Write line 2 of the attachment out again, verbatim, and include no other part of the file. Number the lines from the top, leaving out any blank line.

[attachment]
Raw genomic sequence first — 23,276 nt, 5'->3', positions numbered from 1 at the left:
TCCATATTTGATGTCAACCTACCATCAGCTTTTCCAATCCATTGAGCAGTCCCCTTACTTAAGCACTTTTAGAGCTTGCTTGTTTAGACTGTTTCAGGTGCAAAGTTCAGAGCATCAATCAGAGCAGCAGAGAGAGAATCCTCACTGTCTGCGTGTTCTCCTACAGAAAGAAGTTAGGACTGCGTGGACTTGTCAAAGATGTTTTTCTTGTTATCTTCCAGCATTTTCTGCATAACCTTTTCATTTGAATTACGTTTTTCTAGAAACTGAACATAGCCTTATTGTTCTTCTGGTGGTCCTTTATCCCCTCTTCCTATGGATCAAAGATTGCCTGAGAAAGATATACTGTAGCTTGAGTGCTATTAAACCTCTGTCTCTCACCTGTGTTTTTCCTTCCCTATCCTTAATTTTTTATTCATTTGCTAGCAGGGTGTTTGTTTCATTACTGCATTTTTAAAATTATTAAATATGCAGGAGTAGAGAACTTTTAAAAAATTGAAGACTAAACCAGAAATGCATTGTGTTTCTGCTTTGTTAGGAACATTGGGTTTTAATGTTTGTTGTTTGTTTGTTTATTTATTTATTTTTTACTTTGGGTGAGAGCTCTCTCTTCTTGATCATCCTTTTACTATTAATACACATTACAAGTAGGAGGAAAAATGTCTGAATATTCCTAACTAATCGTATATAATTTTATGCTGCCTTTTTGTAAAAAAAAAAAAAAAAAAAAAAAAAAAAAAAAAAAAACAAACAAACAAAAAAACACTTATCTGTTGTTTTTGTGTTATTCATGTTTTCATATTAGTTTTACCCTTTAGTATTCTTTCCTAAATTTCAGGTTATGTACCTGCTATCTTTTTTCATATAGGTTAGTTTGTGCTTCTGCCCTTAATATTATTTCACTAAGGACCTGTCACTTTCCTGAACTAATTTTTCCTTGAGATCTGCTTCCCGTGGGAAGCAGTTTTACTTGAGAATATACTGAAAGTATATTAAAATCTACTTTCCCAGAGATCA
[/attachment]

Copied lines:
TCCATATTTGATGTCAACCTACCATCAGCTTTTCCAATCCATTGAGCAGTCCCCTTACTTAAGCACTTTTAGAGCTTGCTTGTTTAGACTGTTTCAGGTGCAAAGTTCAGAGCATCAATCAGAGCAGCAGAGAGAGAATCCTCACTGTCTGCGTGTTCTCCTACAGAAAGAAGTTAGGACTGCGTGGACTTGTCAAAGATGTTTTTCTTGTTATCTTCCAGCATTTTCTGCATAACCTTTTCATTTGAATTACGTTTTTCTAGAAACTGAACATAGCCTTATTGTTCTTCTGGTGGTCCTTTATCCCCTCTTCCTATGGATCAAAGATTGCCTGAGAAAGATATACTGTAGCTTGAGTGCTATTAAACCTCTGTCTCTCACCTGTGTTTTTCCTTCCCTATCCTTAATTTTTTATTCATTTGCTAGCAGGGTGTTTGTTTCATTACTGCATTTTTAAAATTATTAAATATGCAGGAGTAGAGAACTTTTAAAAAATTGAAGACTAAACCAGAAATGCATTGTGTTTCTGCTTTGTTAGGAACATTGGGTTTTAATGTTTGTTGTTTGTTTGTTTATTTATTTATTTTTTACTTTGGGTGAGAGCTCTCTCTTCTTGATCATCCTTTTACTATTAATACACATTACAAGTAGGAGGAAAAATGTCTGAATATTCCTAACTAATCGTATATAATTTTATGCTGCCTTTTTGTAAAAAAAAAAAAAAAAAAAAAAAAAAAAAAAAAAAAACAAACAAACAAAAAAACACTTATCTGTTGTTTTTGTGTTATTCATGTTTTCATATTAGTTTTACCCTTTAGTATTCTTTCCTAAATTTCAGGTTATGTACCTGCTATCTTTTTTCATATAGGTTAGTTTGTGCTTCTGCCCTTAATATTATTTCACTAAGGACCTGTCACTTTCCTGAACTAATTTTTCCTTGAGATCTGCTTCCCGTGGGAAGCAGTTTTACTTGAGAATATACTGAAAGTATATTAAAATCTACTTTCCCAGAGATCA